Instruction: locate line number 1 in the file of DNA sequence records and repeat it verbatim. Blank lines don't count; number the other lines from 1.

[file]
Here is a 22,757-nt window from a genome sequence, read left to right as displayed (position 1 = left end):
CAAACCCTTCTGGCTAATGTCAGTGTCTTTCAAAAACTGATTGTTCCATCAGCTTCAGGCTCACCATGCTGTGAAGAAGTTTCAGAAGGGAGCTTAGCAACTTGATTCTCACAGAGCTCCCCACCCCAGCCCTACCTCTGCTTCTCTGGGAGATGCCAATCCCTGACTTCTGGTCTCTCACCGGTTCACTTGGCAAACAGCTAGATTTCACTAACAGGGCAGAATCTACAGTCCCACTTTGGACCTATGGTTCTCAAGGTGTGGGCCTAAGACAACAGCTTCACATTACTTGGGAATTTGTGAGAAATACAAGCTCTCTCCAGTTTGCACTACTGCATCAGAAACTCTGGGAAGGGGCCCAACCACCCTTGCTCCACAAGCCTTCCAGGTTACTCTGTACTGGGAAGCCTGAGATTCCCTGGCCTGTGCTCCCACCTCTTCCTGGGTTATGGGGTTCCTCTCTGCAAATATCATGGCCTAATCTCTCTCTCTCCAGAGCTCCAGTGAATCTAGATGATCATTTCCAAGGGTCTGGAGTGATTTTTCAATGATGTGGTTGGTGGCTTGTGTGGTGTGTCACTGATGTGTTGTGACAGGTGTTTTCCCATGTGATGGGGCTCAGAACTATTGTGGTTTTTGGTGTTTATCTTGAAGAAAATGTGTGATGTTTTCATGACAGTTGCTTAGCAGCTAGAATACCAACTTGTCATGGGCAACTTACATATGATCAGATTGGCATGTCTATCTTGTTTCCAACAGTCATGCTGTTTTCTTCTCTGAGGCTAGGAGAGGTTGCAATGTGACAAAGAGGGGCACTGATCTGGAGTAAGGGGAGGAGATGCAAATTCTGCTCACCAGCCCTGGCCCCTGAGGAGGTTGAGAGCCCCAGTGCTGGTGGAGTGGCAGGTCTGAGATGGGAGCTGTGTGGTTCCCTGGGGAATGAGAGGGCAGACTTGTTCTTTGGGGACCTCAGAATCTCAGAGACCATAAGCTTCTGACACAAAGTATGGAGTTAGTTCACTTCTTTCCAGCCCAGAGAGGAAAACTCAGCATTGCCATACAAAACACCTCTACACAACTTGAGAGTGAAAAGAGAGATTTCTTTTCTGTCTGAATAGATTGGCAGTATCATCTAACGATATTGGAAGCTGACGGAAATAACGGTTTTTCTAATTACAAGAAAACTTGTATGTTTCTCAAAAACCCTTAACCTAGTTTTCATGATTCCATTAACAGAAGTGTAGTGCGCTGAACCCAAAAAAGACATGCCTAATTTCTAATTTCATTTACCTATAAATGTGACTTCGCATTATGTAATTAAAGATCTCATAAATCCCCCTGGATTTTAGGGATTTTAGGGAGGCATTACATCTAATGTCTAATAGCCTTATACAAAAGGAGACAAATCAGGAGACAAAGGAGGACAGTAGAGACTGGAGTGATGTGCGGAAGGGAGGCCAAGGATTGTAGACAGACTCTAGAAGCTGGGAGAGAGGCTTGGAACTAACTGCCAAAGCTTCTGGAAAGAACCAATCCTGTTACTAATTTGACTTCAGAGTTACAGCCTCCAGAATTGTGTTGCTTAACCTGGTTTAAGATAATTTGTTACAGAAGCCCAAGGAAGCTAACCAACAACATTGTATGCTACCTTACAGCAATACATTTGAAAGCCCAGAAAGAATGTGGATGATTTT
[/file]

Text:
Here is a 22,757-nt window from a genome sequence, read left to right as displayed (position 1 = left end):